Drink UP: program serves warfighter, family

DLA Energy Public Affairs


Clean water is something we take for granted. But what if a harmful contaminant enters the drinking water?

American Water, a Defense Logistics Agency Energy utility services contractor, helped the Army’s Picatinny Arsenal facility located in Jefferson, New Jersey, correct a water quality issue.

“In order to resolve the issue Picatinny Arsenal, DLA Energy and American Water worked decisively to put into action a plan that would reduce these harmful containments to a non-detect level as quickly as possible,” said DLA Energy Utility Services Branch Chief Ken Richardson.

The issue was discovered as part of American Water’s routine sampling program. As the system owner on Picatinny Aresenal, American Water has an installation-approved sampling plan that meets federal, state, local and installation requirements.

“Potable water samples taken (on Picatinny Arsenal) between January and March determined that the perfluorinated compounds in the potable water were above the lifetime health advisory limits established by the Environmental Protection Agency,” Richardson said.

The results were provided to the Army installation and both parties reviewed the results and determined appropriate action. Immediately, the DLA Energy contracting officer issued a request for proposal to American Water on March 28, he explained. American Water responded with a recommendation to install a Granular Activated Carbon Filtration System. The government accepted the proposal as the most effective and efficient solution and a modification was executed on April 11 with a 90-day performance period.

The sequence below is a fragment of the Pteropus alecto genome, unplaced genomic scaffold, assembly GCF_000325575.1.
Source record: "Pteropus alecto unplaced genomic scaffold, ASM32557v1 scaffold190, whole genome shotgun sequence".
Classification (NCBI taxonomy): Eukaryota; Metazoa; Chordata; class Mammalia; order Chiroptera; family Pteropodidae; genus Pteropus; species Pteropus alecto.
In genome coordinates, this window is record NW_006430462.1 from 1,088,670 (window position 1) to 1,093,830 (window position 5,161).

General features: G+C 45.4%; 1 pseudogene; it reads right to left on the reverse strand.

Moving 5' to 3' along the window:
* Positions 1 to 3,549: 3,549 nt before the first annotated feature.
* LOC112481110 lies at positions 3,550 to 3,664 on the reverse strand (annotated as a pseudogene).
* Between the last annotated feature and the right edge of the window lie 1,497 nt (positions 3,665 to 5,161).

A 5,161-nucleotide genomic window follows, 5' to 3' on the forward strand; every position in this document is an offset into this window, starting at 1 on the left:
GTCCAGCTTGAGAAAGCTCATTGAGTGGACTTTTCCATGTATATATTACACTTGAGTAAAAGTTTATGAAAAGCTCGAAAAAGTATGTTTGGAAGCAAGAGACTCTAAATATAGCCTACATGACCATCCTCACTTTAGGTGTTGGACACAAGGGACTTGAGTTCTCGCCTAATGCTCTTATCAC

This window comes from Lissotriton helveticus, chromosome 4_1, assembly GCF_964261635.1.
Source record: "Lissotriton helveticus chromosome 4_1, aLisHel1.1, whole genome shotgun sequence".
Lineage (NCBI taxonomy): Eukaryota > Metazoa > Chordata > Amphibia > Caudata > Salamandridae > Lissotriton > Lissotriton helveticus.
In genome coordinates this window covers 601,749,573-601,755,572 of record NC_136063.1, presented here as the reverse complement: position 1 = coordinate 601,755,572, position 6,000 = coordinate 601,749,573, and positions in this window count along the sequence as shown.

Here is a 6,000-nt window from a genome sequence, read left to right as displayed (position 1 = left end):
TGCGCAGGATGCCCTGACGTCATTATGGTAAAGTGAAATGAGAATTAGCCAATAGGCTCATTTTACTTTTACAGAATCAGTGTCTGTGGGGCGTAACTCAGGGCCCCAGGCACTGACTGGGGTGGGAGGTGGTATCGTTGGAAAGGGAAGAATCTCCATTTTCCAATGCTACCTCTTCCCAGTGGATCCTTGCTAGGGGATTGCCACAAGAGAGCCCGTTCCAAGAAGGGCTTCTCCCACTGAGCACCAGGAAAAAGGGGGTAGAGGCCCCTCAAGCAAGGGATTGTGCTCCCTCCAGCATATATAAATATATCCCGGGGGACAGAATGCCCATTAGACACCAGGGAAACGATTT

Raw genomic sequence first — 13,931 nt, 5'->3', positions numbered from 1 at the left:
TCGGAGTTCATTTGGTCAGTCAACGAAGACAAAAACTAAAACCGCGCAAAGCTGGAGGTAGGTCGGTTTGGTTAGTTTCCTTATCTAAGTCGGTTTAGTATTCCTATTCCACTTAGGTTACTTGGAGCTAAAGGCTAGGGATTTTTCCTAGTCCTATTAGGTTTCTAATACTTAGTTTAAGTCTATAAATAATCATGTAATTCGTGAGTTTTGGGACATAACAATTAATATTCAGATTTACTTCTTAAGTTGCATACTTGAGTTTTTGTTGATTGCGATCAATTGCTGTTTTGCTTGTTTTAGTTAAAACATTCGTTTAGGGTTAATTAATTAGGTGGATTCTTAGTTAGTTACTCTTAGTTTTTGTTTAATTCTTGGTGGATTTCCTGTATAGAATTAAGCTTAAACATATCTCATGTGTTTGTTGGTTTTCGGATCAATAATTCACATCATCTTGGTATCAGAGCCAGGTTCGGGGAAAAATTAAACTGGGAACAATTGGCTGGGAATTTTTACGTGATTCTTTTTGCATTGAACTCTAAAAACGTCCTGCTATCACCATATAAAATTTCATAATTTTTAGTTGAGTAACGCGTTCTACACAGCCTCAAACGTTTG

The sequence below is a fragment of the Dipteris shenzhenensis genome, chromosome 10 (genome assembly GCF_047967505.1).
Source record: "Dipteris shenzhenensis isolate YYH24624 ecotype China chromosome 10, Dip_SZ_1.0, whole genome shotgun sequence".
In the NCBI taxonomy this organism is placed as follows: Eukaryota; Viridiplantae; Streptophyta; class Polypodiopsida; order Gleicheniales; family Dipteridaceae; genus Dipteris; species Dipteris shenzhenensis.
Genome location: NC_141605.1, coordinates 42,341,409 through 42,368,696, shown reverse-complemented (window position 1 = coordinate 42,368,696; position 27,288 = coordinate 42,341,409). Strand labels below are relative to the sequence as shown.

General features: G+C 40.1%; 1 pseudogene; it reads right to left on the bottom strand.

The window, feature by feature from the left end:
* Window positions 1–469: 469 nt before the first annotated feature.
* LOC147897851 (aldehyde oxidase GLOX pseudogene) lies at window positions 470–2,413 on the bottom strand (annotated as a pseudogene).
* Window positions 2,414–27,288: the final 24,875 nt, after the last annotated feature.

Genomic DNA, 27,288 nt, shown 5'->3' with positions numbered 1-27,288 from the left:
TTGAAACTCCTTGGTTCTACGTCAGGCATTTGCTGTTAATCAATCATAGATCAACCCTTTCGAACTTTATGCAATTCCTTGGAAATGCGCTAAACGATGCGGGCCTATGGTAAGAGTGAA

While American Water was installing the filtration system, Picatinny Arsenal led the effort to notify its population of the situation.

Picatinny Arsenal provided more than 58 pallets of bottled water to installation personnel and families until the point at which the potable water tested in compliance with the EPA.

American Water completed the installation of the GAC filtration system on May 19 and began flushing the entire water distribution system shortly thereafter.

“The design, implementation, construction, treatment and elimination of the contaminant was completed in 38 days, significantly ahead of schedule,” Richardson said.

On May 29, the potable water system testing was completed by American Water and results indicated that perfluorinated compounds were at a non-detection level at the Picatinny Arsenal. 

“What’s important is the ability of utility privatization programs to resolve critical issues quickly – because a contract vehicle is already in place,” said DLA Energy Utility Services Director Martha Gray.

DLA Energy’s efforts to privatize utilities on military installations enables a flexible and responsive partnership between the base and the system owner versus traditional contracting methods.

“This incident demonstrates how an installation with a privatized system can resolve a complex problem in a deliberate, efficient, and effective manner,” Richardson said. “Through the utility privatization program, DLA Energy can provide the military services with contracting solutions tailored to the warfighter and designed to reduce the risk associated with containments in potable water systems.”

DLA Energy Utility Services supports the military services’ utility privatization programs to build energy security and resiliency by improving utility systems at military installations across the U.S.

“Utilities privatization is a method by which military installations can obtain safe, reliable, technologically current and environmentally sound utility systems at a relatively lower cost than they would under continued government ownership,” Gray said. “In the privatization process, military installations shift from the role of owner operators to that of smart utility service customers.”